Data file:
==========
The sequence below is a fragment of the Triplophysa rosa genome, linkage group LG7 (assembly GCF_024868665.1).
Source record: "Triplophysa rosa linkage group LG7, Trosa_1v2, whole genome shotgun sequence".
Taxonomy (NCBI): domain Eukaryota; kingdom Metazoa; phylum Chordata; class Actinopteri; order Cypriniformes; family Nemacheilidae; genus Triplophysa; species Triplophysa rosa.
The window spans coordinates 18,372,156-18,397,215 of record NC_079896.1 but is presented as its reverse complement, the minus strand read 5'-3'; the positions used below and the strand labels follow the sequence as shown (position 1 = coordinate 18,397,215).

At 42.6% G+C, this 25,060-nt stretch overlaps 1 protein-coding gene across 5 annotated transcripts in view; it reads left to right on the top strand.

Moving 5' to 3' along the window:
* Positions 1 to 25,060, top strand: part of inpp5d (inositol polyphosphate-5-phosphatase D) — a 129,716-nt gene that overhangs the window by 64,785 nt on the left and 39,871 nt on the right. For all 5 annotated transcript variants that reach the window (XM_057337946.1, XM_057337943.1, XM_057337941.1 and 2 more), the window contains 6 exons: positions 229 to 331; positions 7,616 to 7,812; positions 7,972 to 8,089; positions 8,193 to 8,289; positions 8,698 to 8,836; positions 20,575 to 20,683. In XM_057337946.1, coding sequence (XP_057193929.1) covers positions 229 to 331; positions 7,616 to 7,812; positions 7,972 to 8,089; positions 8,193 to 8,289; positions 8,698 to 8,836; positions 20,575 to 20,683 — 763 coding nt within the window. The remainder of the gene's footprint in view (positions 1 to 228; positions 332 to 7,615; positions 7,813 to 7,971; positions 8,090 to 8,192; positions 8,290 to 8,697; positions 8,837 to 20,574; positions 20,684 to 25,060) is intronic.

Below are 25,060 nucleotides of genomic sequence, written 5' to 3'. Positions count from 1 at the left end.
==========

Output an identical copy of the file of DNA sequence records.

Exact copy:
The sequence below is a fragment of the Triplophysa rosa genome, linkage group LG7 (assembly GCF_024868665.1).
Source record: "Triplophysa rosa linkage group LG7, Trosa_1v2, whole genome shotgun sequence".
Taxonomy (NCBI): domain Eukaryota; kingdom Metazoa; phylum Chordata; class Actinopteri; order Cypriniformes; family Nemacheilidae; genus Triplophysa; species Triplophysa rosa.
The window spans coordinates 18,372,156-18,397,215 of record NC_079896.1 but is presented as its reverse complement, the minus strand read 5'-3'; the positions used below and the strand labels follow the sequence as shown (position 1 = coordinate 18,397,215).

At 42.6% G+C, this 25,060-nt stretch overlaps 1 protein-coding gene across 5 annotated transcripts in view; it reads left to right on the top strand.

Moving 5' to 3' along the window:
* Positions 1 to 25,060, top strand: part of inpp5d (inositol polyphosphate-5-phosphatase D) — a 129,716-nt gene that overhangs the window by 64,785 nt on the left and 39,871 nt on the right. For all 5 annotated transcript variants that reach the window (XM_057337946.1, XM_057337943.1, XM_057337941.1 and 2 more), the window contains 6 exons: positions 229 to 331; positions 7,616 to 7,812; positions 7,972 to 8,089; positions 8,193 to 8,289; positions 8,698 to 8,836; positions 20,575 to 20,683. In XM_057337946.1, coding sequence (XP_057193929.1) covers positions 229 to 331; positions 7,616 to 7,812; positions 7,972 to 8,089; positions 8,193 to 8,289; positions 8,698 to 8,836; positions 20,575 to 20,683 — 763 coding nt within the window. The remainder of the gene's footprint in view (positions 1 to 228; positions 332 to 7,615; positions 7,813 to 7,971; positions 8,090 to 8,192; positions 8,290 to 8,697; positions 8,837 to 20,574; positions 20,684 to 25,060) is intronic.

Below are 25,060 nucleotides of genomic sequence, written 5' to 3'. Positions count from 1 at the left end.